A CRAZED teenager who headbutted a Parkgate pensioner and then stood laughing as his victim fell into a road was sentenced to 18 months in a young offenders institute after he admitted assaul occasioning GBH.
James Crawford, 18, who was drunk at the time, was described as ‘out of control’, ‘sick’ and ‘mad’ at Warrington Crown Court.
The court heard about his vicious attack on retired antiques dealer Alan Corney, 67, who would later collapse at home and die in hospital in February of this year.
Judge Stephen Clarke was told that Crawford and another youth were outside Alan and Norma Corney’s home on The Parade, Parkgate, at about 8.30pm on Friday, November 14.
Duncan Bould, prosecuting, said: "The language they were using and their behaviour was described by Mrs Corney as ‘disgusting’ and she felt intimidated and vulnerable.
"Alan Corney approached them and asked them to keep their language down and took hold of the defendant by his clothing.
"Although causing no real threat the defendant went ‘sick’ at Mr Corney, he went mad, jumped in to the air and crashed down on to his face with his head."
The court then heard how Crawford, who was living at the time in a hostel at Claypit Lane, Wrexham, ‘jumped around excitedly and laughed’ before running away.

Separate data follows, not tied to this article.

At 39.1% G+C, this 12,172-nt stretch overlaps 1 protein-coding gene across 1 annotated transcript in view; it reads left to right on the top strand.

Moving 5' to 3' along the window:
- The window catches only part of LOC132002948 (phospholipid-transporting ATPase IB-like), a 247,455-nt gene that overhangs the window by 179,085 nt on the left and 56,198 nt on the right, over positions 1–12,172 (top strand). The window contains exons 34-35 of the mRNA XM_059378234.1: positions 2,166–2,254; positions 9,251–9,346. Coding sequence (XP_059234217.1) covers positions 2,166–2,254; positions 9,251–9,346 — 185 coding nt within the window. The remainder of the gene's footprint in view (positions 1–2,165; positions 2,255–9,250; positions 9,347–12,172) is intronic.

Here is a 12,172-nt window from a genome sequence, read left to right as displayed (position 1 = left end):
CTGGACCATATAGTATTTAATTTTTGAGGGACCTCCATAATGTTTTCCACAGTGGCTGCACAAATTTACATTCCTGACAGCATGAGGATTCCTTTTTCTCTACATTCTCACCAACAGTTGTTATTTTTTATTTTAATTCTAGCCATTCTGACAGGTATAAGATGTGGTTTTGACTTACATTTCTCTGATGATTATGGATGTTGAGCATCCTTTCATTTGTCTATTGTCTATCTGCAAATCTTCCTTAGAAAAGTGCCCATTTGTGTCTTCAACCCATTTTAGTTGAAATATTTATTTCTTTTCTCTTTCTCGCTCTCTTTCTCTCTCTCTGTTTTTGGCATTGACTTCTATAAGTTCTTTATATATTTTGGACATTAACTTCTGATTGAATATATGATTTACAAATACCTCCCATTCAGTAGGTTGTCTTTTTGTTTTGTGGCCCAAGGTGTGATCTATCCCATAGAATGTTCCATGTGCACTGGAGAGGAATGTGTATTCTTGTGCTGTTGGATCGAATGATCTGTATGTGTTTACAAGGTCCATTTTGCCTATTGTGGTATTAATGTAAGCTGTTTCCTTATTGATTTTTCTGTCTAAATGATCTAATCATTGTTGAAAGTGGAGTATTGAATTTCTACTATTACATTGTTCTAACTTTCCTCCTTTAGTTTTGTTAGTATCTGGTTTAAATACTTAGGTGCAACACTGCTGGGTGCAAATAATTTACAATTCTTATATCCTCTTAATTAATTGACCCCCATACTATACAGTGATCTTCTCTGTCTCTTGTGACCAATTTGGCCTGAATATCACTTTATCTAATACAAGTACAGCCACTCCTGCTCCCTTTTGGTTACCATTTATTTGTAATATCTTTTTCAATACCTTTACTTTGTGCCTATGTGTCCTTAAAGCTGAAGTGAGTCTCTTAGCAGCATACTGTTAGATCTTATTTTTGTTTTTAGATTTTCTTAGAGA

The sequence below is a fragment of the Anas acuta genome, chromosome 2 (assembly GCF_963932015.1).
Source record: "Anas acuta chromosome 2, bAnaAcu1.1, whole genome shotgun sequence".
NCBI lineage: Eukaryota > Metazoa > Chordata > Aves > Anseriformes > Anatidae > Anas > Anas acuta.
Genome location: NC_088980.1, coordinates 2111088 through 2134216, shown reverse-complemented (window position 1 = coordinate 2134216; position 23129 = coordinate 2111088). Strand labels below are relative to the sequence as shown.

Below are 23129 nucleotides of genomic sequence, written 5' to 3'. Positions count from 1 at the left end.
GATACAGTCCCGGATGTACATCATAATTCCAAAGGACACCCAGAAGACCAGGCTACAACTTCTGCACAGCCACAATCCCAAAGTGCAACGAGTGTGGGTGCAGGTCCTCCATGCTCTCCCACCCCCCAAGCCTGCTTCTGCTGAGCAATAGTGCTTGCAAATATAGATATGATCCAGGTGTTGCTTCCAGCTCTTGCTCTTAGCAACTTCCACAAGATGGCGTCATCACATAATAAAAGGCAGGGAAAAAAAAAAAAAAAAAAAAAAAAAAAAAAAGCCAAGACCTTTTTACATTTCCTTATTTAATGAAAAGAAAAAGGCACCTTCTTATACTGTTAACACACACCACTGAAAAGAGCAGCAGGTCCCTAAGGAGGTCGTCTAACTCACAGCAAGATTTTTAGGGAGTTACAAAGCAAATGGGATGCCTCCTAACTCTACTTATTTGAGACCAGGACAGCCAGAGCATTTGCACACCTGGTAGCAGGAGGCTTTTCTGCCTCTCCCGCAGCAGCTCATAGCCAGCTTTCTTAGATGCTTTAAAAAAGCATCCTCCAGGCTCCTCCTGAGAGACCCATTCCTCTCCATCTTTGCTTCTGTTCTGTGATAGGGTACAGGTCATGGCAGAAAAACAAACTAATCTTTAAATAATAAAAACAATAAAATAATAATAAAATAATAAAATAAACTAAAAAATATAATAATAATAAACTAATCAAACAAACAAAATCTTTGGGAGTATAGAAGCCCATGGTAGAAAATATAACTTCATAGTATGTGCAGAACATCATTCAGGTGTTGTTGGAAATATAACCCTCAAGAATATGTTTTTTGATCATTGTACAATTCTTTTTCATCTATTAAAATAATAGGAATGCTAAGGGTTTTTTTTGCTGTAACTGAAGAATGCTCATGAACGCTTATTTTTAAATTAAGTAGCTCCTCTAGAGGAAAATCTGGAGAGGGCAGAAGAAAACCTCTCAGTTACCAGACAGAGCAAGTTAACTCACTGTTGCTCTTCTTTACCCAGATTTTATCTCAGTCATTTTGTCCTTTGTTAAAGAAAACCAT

Mr Corney, who walked with a limp and had a paralysed arm after two strokes, suffered a broken cheek bone and developed a blood clot on the brain after being headbutted.
He collapsed at home and died weeks later in hospital after brain surgery which left him in a coma.
Sentencing Crawford to 18 months, less the five months he has already served, Judge Clarke said: "It has an all-too-familiar ring at what is happening time and time again in our villages, towns and cities.
"People act without any thought about the consequences of what they are doing and show the merest respect to other human beings.
"Courts can only do so much, the real problems lie in our society which has lost respect for each other.
"You were aware of what you were doing and aware of who you were doing it to, an elderly gentleman old enough to be your grandfather, and I hope you are ashamed."